Back to 1st Kings, I can see that the second thing that repentance requires a change of heart. Most people place a huge emphasis on a change of behavior when they talk about repentance. I usually think the same way; however, a change in behavior without a change of heart is not true repentance. Without a change of heart, a change of behavior is called reformation or turning over a new leaf. It has nothing to do with God but is done out of a person’s own power and strength of will. True repentance can’t occur without God. It is God who gives me the change of heart that is required. Ezek 36:26 I will give you a new heart and put a new spirit within you; I will take the heart of stone out of your flesh and give you a heart of flesh. (NKJV) This is a mystery. I have to have a change of heart, but it is only God who can give me that change. It is the same with the faith required for salvation. See Eph 2:8-9.

I can see that the third component of repentance in this example is a more detailed confession of sin. While this passage isn’t significantly detailed, the concept is apparent. The context of this example is Solomon praying for the future sins of the Israelites so the exact details are missing. However, the repetition of sinning, doing wrong, and acting wickedly shows that when I repent, I need to understand exactly what I’ve done. I can’t really repent of a sin that I don’t understand is wrong.

I need to admit my guilt to God. In this passage, Solomon says that if they plead with God. Guilt means that I’m legally punishable for my sin. I plead for forgiveness with the full knowledge that I should be punished for my sin. I’m throwing myself on the mercy of the court when I plead with my Lord. One of the reasons that many people reject God is that they don’t like the idea of pleading for anything. That is beneath them and they are too proud to beg for mercy. Pride is probably the worst sin or the root of it because it means I think I’m better than God.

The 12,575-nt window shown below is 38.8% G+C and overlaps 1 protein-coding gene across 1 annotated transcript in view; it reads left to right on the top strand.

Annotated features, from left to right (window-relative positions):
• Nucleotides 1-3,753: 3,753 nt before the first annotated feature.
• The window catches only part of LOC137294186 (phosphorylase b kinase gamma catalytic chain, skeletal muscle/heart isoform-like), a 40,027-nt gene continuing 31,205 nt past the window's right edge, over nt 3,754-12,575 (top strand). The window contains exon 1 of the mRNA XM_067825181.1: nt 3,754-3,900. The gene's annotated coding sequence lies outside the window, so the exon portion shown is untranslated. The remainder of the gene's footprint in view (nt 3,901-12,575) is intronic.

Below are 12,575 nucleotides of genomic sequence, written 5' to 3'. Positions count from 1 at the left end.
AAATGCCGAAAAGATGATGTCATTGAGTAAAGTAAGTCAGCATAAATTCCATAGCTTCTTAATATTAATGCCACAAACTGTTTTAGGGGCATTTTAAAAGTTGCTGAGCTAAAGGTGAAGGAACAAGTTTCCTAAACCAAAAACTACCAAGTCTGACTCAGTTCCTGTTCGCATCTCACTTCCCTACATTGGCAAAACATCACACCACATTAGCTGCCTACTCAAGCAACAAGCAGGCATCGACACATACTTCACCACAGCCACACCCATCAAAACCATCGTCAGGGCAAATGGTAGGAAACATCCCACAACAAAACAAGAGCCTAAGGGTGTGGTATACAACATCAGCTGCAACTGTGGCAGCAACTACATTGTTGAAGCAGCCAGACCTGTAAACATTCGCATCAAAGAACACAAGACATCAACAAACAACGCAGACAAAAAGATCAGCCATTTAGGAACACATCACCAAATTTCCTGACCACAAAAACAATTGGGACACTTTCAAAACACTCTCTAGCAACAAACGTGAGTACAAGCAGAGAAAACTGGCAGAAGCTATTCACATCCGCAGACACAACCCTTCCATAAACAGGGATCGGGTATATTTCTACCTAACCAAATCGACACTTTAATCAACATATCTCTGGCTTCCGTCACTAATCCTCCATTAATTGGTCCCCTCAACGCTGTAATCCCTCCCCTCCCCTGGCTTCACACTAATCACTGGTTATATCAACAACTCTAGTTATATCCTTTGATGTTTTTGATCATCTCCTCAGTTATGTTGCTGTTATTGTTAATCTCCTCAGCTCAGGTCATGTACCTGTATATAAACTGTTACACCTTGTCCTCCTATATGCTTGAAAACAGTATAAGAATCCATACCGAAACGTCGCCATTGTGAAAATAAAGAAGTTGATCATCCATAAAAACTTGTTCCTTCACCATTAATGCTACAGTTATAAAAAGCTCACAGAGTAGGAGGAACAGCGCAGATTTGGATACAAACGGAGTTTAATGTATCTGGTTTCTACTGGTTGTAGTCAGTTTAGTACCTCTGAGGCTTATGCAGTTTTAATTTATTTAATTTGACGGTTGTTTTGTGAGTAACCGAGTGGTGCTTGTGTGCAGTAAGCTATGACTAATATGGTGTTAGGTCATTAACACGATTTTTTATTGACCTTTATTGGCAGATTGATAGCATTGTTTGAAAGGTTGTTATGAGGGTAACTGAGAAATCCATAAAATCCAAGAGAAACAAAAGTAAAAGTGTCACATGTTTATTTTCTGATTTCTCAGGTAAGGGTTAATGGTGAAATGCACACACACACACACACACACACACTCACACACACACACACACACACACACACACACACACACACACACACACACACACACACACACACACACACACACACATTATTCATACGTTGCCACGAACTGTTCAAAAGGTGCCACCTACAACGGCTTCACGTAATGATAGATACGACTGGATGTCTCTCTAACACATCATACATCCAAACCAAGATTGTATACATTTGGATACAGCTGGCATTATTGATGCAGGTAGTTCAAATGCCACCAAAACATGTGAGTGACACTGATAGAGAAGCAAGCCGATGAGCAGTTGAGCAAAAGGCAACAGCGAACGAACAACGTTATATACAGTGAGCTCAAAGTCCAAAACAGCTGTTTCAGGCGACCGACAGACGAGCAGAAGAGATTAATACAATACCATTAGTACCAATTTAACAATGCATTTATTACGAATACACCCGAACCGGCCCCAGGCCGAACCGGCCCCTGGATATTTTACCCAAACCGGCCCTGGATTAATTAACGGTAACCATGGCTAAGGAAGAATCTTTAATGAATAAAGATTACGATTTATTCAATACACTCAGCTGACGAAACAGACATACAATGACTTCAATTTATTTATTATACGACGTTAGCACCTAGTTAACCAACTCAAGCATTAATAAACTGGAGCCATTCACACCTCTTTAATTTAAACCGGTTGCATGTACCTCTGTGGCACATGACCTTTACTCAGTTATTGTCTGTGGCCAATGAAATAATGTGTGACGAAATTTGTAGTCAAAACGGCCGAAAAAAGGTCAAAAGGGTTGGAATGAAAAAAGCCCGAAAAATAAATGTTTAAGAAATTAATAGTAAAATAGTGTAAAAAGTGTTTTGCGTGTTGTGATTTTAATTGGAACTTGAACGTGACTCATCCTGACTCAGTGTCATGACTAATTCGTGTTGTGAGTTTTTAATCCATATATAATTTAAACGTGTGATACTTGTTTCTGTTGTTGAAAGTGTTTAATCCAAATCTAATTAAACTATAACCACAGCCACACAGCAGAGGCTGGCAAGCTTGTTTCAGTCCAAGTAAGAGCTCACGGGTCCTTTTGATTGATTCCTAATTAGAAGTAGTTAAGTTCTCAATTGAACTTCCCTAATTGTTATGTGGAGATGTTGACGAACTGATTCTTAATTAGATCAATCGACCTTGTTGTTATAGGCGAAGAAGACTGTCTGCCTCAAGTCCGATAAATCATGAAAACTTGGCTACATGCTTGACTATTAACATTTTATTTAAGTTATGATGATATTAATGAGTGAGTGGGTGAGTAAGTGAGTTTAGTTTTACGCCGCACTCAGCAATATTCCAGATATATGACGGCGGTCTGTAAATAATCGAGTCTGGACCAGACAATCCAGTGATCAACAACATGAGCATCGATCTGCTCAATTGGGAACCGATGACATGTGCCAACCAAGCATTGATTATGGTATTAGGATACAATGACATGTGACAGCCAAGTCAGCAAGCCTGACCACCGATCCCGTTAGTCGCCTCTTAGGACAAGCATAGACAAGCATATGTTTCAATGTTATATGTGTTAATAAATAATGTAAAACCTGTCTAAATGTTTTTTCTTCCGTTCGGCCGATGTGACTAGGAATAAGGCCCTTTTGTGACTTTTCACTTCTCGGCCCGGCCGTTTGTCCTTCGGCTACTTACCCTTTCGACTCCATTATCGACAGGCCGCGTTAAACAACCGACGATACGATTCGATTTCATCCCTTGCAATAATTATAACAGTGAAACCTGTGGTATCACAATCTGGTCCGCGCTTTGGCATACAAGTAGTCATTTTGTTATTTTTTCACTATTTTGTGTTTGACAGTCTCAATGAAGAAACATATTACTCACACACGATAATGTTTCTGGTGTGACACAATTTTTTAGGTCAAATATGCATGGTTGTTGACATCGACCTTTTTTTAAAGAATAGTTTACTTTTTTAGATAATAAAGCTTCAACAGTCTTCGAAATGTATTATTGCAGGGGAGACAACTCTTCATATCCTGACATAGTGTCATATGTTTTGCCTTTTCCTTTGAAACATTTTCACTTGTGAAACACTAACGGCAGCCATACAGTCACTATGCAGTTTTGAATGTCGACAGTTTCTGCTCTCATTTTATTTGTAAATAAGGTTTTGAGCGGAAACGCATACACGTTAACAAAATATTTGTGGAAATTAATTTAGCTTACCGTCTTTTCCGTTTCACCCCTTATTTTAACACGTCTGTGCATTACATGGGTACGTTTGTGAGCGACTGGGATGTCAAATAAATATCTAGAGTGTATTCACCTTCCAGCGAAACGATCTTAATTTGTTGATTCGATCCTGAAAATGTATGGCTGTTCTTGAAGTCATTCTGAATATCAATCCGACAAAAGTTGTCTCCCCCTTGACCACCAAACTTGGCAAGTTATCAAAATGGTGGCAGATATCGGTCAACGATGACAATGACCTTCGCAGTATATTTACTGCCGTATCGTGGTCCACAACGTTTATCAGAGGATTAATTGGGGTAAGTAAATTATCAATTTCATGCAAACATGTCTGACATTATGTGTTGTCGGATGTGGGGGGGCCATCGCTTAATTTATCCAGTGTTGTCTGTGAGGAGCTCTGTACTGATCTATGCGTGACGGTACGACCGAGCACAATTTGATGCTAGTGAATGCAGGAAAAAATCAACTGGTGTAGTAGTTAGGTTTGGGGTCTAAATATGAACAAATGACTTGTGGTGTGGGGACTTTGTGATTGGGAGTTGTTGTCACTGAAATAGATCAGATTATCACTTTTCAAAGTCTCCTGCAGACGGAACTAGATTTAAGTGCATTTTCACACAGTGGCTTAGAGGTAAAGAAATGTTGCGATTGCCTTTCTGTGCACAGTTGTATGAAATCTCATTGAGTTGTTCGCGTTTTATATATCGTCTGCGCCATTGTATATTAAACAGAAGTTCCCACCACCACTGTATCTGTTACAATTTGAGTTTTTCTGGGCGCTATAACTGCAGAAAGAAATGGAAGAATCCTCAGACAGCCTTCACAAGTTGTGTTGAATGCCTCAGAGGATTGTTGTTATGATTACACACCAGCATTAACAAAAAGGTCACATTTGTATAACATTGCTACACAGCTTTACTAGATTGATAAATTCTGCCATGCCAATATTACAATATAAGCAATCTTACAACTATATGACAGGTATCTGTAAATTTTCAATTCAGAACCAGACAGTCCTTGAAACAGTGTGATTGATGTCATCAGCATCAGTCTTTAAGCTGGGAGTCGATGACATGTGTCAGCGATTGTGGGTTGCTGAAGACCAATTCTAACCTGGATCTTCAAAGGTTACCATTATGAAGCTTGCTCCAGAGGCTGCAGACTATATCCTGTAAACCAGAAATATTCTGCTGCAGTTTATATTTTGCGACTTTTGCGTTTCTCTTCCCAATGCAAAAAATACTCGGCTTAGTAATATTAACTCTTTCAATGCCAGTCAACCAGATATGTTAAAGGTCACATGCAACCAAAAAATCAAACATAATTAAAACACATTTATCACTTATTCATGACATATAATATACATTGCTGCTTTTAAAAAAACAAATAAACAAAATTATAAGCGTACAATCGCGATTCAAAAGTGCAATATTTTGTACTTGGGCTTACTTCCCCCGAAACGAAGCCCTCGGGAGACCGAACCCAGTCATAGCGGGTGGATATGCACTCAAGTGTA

That pride must be broken in order to turn back to God. Of course, if a person has never been with God, then it isn’t turning back to Him, it is turning to Him for the first time. As a Christian, when I sin, I must turn back to Him. Either way, the concept is the same. It is a change of attitude toward God as detailed above.

Matt 3:8 Produce fruit in keeping with repentance. (NIV) John explained that repentance must result in a change of behavior to prove that it has taken place. Just as my faith must be seen by my actions to prove my salvation (James 2:18), my change of heart when I repent must result in a behavioral change. The cart can’t be put before the horse. My works will not save me and my changed behavior will not change my heart.

Jer 26:13 But if you stop your sinning and begin to obey the Lord your God, he will change his mind about this disaster that he has announced against you. (NLT) Note that God knows the heart of each person. He knows whether or not a person has truly repented. So when He commands me to stop sinning and reform my behavior, He already knows that I can do it.